Reviews & Profiles
A Fancy Way To Lose Business: Having poor email etiquette
Posted Tuesday, February 12 2013 at 00:00
We recently got a newbie entrepreneur client. Engorged with excitement at having a website that actually worked, the client asked us to set up e-mail complete with the company signature and logo because he wanted to get “started quickly on e-mail marketing”.
However, within a few hours I received a frantic call from him because he had received a message informing him that he had exceeded the sending quota.
Called in to investigate what seemed like an anomaly, I realised he had used a harvested list to indiscriminately send hundreds of e-mail to already harried business people, who probably marked them as spam.
I advised the client to open a Gmail account, which would provide more flexibility and leeway with e-mail, nevertheless with a caveat that Gmail too, had limits on bulk mail sending.
Satisfied that the client had mastered the art of how not to do e-mail marketing, I was astonished when they called me a day later to inform me that their Gmail address had been blocked.
There is a fine line between spamming and spreading the gospel of a great service.
The ease of e-mail use has, unfortunately, come with a laissez-faire attitude. Grammatical errors, uncapitalised names, misspellings, incomplete sentences, unsigned e-mails and spam, among a host of not-to-dos.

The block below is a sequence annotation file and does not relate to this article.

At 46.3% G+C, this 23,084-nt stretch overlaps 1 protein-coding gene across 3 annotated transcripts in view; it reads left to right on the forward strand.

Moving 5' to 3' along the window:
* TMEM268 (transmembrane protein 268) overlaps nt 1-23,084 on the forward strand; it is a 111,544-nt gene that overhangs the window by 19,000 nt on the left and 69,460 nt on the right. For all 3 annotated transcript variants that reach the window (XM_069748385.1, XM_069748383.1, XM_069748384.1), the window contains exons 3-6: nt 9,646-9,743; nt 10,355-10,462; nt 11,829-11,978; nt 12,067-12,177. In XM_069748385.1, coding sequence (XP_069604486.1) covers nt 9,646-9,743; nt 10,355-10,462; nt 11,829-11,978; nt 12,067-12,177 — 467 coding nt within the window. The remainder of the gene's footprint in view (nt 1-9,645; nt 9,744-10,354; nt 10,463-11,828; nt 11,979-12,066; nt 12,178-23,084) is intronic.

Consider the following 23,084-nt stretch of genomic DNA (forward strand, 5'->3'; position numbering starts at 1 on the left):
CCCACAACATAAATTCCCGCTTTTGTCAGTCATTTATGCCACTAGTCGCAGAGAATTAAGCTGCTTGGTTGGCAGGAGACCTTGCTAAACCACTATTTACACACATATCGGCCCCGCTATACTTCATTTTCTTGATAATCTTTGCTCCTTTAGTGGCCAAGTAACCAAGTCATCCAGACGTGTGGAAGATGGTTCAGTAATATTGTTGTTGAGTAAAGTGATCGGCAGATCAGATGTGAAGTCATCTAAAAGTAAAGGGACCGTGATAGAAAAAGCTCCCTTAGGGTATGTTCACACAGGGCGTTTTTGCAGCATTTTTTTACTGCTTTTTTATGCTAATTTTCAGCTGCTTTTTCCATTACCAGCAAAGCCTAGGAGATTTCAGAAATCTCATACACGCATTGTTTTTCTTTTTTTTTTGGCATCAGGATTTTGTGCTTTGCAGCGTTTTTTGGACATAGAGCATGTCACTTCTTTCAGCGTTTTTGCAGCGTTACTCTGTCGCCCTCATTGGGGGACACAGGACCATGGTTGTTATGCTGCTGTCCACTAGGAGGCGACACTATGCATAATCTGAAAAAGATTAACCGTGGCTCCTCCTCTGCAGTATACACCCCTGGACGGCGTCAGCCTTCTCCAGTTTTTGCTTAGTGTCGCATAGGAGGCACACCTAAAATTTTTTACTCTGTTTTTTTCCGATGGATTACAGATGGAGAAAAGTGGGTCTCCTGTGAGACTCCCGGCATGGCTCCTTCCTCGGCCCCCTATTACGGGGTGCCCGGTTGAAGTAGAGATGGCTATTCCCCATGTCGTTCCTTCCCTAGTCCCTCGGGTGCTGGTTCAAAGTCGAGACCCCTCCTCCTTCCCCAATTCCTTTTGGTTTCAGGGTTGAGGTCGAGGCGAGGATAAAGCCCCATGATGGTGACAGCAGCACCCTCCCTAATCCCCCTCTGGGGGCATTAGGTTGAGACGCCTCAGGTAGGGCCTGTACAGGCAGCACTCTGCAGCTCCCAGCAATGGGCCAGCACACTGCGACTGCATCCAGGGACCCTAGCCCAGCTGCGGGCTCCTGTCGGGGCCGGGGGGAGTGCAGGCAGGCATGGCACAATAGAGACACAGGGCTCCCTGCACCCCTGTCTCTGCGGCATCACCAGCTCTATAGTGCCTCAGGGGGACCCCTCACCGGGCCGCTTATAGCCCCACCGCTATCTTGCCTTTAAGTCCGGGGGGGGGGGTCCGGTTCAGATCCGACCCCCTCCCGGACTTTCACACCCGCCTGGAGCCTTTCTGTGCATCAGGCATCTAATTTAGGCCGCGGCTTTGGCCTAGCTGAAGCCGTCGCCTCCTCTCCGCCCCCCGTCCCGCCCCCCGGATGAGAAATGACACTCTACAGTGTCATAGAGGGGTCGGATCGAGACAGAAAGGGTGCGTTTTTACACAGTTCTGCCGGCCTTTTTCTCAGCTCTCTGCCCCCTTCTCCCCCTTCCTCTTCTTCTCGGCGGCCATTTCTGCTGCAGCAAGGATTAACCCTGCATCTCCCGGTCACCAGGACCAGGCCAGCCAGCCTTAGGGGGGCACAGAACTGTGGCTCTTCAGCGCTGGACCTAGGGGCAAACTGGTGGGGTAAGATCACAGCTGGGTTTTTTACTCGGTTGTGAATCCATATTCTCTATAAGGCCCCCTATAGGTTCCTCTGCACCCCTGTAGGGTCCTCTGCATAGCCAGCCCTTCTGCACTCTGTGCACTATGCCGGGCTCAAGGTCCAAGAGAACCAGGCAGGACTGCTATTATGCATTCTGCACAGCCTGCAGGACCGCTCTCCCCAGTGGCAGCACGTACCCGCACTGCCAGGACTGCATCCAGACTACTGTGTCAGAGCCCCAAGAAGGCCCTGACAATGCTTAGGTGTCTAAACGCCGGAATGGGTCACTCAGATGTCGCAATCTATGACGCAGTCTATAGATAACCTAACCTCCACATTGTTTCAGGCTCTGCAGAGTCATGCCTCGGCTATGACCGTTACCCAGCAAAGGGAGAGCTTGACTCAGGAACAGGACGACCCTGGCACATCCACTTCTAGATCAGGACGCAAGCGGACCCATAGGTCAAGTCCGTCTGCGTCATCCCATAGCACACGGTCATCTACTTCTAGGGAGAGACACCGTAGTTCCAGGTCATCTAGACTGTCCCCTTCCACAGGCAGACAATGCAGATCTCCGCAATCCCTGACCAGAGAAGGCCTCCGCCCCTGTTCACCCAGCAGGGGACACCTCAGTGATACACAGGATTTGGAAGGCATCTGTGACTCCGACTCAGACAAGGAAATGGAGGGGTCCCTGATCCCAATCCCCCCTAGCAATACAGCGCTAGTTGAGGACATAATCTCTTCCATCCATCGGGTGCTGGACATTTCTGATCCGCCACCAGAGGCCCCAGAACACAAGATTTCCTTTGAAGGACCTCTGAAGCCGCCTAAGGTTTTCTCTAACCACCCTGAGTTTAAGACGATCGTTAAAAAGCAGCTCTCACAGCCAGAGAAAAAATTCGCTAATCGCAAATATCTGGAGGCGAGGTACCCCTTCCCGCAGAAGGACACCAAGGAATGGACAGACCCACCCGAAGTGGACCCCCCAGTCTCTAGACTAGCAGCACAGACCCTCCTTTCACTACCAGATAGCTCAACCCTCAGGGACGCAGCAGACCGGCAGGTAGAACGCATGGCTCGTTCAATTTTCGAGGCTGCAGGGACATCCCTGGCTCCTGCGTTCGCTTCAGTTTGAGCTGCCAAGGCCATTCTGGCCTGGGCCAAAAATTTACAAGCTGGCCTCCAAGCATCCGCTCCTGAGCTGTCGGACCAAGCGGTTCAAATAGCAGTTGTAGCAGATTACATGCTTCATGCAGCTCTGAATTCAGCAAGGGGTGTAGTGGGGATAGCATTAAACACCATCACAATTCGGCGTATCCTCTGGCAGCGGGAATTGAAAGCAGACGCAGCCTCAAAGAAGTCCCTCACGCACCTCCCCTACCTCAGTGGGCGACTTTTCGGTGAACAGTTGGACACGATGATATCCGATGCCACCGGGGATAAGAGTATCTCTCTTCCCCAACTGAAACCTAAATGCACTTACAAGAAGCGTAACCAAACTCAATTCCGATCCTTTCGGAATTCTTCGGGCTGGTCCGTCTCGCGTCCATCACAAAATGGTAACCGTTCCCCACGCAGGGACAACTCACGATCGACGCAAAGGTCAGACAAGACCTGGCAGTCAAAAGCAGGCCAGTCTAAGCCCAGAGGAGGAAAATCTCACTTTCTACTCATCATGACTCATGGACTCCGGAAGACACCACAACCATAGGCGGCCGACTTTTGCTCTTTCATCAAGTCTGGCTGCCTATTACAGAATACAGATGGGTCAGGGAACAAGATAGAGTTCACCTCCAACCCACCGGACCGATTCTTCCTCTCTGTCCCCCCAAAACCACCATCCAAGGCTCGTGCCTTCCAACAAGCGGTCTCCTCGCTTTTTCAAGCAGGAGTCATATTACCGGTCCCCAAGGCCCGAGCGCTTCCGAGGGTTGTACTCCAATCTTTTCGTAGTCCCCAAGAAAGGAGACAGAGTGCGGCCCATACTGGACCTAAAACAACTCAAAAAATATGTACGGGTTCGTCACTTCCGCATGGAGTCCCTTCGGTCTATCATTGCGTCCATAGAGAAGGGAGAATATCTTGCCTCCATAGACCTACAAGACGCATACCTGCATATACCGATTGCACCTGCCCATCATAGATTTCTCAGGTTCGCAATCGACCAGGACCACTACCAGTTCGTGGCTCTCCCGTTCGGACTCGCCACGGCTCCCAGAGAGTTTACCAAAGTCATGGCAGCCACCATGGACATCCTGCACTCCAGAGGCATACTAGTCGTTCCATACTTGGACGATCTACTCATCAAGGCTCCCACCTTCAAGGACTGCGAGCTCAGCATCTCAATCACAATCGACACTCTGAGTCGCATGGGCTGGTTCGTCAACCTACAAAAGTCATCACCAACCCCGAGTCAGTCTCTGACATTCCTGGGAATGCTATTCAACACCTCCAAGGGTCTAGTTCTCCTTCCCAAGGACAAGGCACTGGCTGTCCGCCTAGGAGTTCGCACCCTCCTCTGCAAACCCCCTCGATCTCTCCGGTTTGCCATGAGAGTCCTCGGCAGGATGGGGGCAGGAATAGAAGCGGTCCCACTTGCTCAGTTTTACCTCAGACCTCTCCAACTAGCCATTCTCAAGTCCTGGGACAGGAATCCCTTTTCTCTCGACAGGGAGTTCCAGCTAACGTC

Because e-mail has become the first point of contact between you and potential clients, how you write will be the first impression you create. Hiring companies, customers, partners and prospects will judge your abilities, background, personality and professionalism by how your e-mails read.
The following are some factors to keep in mind for a good e-mail etiquette:
Mind your grammar and punctuation. All e-mail programmes now come equipped with spell-checkers. When in doubt, use Google by prefixing the word ‘define’ before the word you are checking. Poor grammar reflects poor education.
Use Bcc: (Blind carbon copy) when you have to send out bulk emails to unrelated persons, thus protecting other recipients e-mail addresses
Acknowledge receipt. Always acknowledge receipt of company e-mails with a simple ‘received’ or a promise to follow up.
Read carefully. When you receive automated e-mails indicating someone is on leave or vacation, read the instructions carefully of who to re-send the e-mail to. In one case, a niece of a Managing Director received an automated reply indicating that important e-mails should be forwarded to her boss in the U.S.
Whether it was temporary insanity or inability to read, the niece promptly articulated a very personal matter in an e-mail and sent it to the U.S.
Cross-check the recipients. I recall once accidentally sending my children’s pictures to a business contact, fortunately they were simply sharing a bunker, widely grinning. Correct your error by sending a polite apology.